The Rooney’s private holiday house
By the 1980s only one family, the Rooney family, was consistently holidaying at the Harley Club property. Daughter Debbie remembered “it was like having our own private holiday house”. George Rooney was the Club’s Vice President for many years. He and his wife, Phyllis, had been associated with the club since 1949 and, with their three young children, they came to holiday at the Harley Club house each year, camping in the paddock next to the house. They usually came for about six weeks.
Other members came down for special occasions and events but most of the members now lived to the north of Melbourne. The land around the Club House was no longer wide, open paddocks but had become semi-suburban and the roads were mostly macadamised. The area no longer offered the same possibilities for racing and trials as it once had. The focus for the Club’s activities had shifted away from the beach. During the 1990’s the decision was made to look for another site north of the city and to sell off the land at the beach. It was not an easy decision.
Today the Harley Club House stands on 360 acres next to the State Motorcycle Complex at Broadford. The Club continues to have an enthusiastic group of members. Membership is about 180, down on previous years (at one time it numbered 600) but, as with everything else, COVID has curtailed activities. Both the sporting and social side of the club is still emphasised. It remains family-oriented and caters for a wide group of riders including veterans, juniors and women. Some members enter events in other Victorian centres; some travel interstate for events but most sport takes place at Broadford at the State Motorcycle Complex.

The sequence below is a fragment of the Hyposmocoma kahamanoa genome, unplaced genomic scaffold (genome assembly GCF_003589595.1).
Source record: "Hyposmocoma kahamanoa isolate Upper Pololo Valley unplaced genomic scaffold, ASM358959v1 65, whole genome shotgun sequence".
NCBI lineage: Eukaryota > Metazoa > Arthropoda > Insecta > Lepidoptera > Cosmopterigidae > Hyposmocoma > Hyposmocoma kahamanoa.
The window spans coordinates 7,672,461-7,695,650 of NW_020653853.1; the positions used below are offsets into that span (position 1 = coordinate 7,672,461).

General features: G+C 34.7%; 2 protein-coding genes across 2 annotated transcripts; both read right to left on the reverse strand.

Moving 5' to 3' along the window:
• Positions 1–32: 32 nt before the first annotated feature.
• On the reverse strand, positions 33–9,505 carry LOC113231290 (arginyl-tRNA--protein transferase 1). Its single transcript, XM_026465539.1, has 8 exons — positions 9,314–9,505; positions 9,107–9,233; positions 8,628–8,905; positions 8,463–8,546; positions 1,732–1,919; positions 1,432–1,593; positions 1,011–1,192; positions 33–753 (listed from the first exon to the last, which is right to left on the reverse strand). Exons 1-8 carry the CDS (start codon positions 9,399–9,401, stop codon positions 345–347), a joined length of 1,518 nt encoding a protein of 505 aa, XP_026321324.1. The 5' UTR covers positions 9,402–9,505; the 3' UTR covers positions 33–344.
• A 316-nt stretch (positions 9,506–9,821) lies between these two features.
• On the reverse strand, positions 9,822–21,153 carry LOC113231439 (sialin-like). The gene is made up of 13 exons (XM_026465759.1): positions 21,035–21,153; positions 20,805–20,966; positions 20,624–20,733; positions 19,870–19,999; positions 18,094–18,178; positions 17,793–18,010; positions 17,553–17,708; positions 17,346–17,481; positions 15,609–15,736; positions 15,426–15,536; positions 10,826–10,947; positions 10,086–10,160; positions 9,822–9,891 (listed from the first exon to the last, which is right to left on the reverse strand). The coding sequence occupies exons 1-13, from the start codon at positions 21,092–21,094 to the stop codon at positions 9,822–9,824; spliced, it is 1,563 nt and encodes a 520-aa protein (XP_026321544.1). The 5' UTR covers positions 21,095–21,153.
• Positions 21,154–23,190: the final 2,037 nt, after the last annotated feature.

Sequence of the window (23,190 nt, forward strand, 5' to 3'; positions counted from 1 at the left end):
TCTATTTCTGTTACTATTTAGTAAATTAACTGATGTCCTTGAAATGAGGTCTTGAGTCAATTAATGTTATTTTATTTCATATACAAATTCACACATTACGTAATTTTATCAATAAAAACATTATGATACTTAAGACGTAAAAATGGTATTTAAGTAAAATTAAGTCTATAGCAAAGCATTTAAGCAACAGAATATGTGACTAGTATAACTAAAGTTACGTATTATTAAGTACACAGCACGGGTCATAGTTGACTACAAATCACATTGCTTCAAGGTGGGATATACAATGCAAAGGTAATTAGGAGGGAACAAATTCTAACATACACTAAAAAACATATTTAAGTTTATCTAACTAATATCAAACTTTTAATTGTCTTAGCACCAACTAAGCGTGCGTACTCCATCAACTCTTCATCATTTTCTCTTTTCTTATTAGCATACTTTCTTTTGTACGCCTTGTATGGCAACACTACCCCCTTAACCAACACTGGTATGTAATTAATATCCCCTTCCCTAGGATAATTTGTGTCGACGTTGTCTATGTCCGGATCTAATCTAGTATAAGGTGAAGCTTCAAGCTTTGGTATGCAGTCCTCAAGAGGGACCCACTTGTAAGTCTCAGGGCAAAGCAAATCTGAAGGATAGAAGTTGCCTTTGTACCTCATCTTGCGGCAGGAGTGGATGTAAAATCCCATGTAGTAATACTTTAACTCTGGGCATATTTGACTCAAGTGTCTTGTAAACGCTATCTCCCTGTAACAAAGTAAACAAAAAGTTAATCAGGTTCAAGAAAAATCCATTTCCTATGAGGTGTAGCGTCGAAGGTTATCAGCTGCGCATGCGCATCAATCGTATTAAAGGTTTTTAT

At Balnarring two houses now stand on the former club property. The high cypress hedge that screened both blocks of land is still there. The lots were sold separately and a new home was erected on land where members once camped. The original Club House is a private home. The new owners remodelled the interior but, by and large, retained the external appearance. The old name, “The Harley Club”, which stood above the gateway is echoed in the house’s new name “Harley House”.
- “The Harley Club of Victoria” – Ian Wisken and Bruce Bennett.
- “Old Bike Australasia” – issue 20.
- Contemporary newspapers.